Ronie Kendig grew up an Army brat, married a veteran, and they now have four children and a Golden Retriever. She has a BS in Psychology, speaks to various groups, volunteers with the American Christian Fiction Writers (ACFW), and mentors new writers. Her latest novel is the romantic thriller Digitalis, the second volume in her Discarded Heroes series.
1) STARTING OUT, WHO WERE THE AUTHORS WHO INSPIRED YOU? WHO ARE THE WRITERS WHO INSPIRE YOU NOW?
There were several writers who provided encouragement in my early, formative years as a pre-published author. They included Frank Ball, Lena Dooley, Kristin Billerbeck, and Colleen Coble. The person who most impacted my life and advocated for me was John Olson. He is the only mentor I've had to date and has been instrumental in so many areas of my writing life. I doubt I'd be published or where I am without the help and guidance of this incredibly gentle and skilled author who has a heart for up-and-coming writers.
Today, I am inspired by writers like Robert Liparulo and a few authors who have the grace and generosity in their personal lives as well as in their writing--Deborah Raney, Colleen Coble, Terri Blackstock, Robert Liparulo, Jim Rubart. It's not so much that they're directly speaking into my life (although a couple do) but that they lead by example. I learn from the way they interact with fans, new writers, and other authors, their professionalism and generosity. When I look at these writers, I want to be like that (not in terms of success but in how they act when not in the "limelight").
2) WHICH OTHER WRITERS/STORYTELLERS WOULD YOU COMPARE YOUR BOOKS TO?
I really don't compare my books to others because I see unique angles to styles and stories, and I feel there's a certain level of audacity to say my books are like someone else's. My stories will always have action and adventure. There is a lot of action and technology like what is found in Robert Liparulo's adult thrillers, yet there is a solid dose of romance (you have heard of romantic thrillers, right?) like you'd expect in a Susan May Warren or Robin or Dee Henderson book. My stories are versatile enough and maintain enough action/adventure that men like them, but the ladies enjoy them as well with raw, realistic characters.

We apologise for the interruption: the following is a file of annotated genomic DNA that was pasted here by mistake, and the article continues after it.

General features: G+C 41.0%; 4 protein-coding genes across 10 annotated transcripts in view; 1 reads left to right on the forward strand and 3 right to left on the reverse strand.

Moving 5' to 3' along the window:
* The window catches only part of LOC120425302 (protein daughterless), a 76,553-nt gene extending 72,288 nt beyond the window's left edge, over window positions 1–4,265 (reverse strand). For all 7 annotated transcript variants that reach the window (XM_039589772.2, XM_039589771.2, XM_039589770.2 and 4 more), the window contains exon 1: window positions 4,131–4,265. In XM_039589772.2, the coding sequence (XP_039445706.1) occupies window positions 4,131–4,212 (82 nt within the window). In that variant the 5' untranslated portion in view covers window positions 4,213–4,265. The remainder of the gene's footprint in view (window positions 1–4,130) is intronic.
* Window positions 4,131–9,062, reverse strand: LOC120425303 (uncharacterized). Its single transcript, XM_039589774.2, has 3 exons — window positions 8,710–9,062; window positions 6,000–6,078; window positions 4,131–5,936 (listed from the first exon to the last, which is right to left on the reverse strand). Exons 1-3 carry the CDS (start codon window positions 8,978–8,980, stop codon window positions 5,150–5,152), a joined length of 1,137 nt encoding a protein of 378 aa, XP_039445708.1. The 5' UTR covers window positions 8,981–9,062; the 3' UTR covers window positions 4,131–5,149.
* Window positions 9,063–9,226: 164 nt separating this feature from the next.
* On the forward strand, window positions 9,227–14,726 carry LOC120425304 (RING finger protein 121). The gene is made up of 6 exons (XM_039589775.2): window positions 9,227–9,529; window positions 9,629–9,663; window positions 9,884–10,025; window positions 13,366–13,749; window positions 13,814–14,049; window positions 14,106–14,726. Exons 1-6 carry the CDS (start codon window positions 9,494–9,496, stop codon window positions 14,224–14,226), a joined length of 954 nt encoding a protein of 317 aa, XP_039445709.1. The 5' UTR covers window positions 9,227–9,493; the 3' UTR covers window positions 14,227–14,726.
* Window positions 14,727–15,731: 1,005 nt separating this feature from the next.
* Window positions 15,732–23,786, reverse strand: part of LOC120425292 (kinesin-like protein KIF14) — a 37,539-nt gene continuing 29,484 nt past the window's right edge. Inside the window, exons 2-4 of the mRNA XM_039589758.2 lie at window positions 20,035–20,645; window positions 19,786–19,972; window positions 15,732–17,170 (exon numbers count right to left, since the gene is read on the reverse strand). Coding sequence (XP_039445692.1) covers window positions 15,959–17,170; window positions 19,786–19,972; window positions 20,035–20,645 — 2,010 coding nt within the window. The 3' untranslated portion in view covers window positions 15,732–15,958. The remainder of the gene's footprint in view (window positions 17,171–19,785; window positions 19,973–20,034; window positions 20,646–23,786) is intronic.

3) AFTER ONE OF YOUR BOOKS COMES OUT AND YOU SEE THE REVIEWS AND COMMENTS, DO THEY MAKE YOU RETHINK HOW YOU APPROACH THE NEXT BOOK?
You've hit a soft spot with me--my readers matter and so do their opinions, but a significant amount of time, work, editing, and proofing goes into a story. Sometimes, as a reader (whether you're also an author or not), it's easy to forget that. However, I think it's important to remember--and I'm reminding myself here--that while a reader (or 10 readers) might not like a certain element of a book, there may be thousands who did. I've had the unique issue of writing more like a guy (loads of action/adventure), so I think the romantic elements in my books take some readers off guard. However, I don't see this as a need for me to reformulate how I write. It is, however, helping me discover what readers like in my stories.
4) WHAT ASPECT OF GOD DO YOU MOST HOPE READERS GET FROM READING YOUR WORK?
A month or so ago, Eric Wilson and I are were discussing the different roles writers play in the war of good and evil. For Eric, he's the front lines, warrior/evangelist. Me? I'm back in the medic's tent, tending the wounded and encouraging them. That's my mission in life--to help the hurting find healing and comfort in Christ's loving arms. I want people to realize that yeah, God always cares. Always loves. The hurting are never alone, even though it often feels that way.
5) WHAT DO YOU DO WHEN YOU'RE NOT WRITING?
When I'm not writing, I am reading--either for research or catching up on the plethora of books that my friends and favorite authors have written. Outside the writing world, I am a homeschooling mother of four kiddos, and we try to take trips and do special things together as often as we can because when I'm on deadline, I'm buried in my office. My husband used to be a firearms instructor, so we sometimes go to the range. I love to decorate, so I'll often paint or "remodel" a room in between book deadlines. That's a great, physical outlet that keeps the right side of my brain active when I'm not writing.